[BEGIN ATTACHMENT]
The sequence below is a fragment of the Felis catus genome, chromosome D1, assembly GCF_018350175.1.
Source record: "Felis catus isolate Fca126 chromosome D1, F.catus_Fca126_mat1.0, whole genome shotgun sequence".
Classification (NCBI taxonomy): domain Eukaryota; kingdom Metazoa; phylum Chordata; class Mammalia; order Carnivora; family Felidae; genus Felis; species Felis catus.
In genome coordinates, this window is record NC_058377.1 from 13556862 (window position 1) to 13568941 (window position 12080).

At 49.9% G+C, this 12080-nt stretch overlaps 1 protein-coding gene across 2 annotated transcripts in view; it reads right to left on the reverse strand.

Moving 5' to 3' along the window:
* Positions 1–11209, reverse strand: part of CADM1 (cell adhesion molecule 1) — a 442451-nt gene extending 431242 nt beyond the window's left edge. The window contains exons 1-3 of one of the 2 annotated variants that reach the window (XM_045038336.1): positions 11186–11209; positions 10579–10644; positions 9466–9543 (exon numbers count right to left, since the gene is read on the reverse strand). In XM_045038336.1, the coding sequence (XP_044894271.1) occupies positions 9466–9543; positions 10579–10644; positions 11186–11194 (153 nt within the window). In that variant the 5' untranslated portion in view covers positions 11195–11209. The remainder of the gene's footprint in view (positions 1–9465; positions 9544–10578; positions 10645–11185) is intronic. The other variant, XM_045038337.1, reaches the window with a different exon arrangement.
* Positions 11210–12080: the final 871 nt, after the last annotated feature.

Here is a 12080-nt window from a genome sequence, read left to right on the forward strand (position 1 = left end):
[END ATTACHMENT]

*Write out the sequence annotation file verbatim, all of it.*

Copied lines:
The sequence below is a fragment of the Felis catus genome, chromosome D1, assembly GCF_018350175.1.
Source record: "Felis catus isolate Fca126 chromosome D1, F.catus_Fca126_mat1.0, whole genome shotgun sequence".
Classification (NCBI taxonomy): domain Eukaryota; kingdom Metazoa; phylum Chordata; class Mammalia; order Carnivora; family Felidae; genus Felis; species Felis catus.
In genome coordinates, this window is record NC_058377.1 from 13556862 (window position 1) to 13568941 (window position 12080).

At 49.9% G+C, this 12080-nt stretch overlaps 1 protein-coding gene across 2 annotated transcripts in view; it reads right to left on the reverse strand.

Moving 5' to 3' along the window:
* Positions 1–11209, reverse strand: part of CADM1 (cell adhesion molecule 1) — a 442451-nt gene extending 431242 nt beyond the window's left edge. The window contains exons 1-3 of one of the 2 annotated variants that reach the window (XM_045038336.1): positions 11186–11209; positions 10579–10644; positions 9466–9543 (exon numbers count right to left, since the gene is read on the reverse strand). In XM_045038336.1, the coding sequence (XP_044894271.1) occupies positions 9466–9543; positions 10579–10644; positions 11186–11194 (153 nt within the window). In that variant the 5' untranslated portion in view covers positions 11195–11209. The remainder of the gene's footprint in view (positions 1–9465; positions 9544–10578; positions 10645–11185) is intronic. The other variant, XM_045038337.1, reaches the window with a different exon arrangement.
* Positions 11210–12080: the final 871 nt, after the last annotated feature.

Here is a 12080-nt window from a genome sequence, read left to right on the forward strand (position 1 = left end):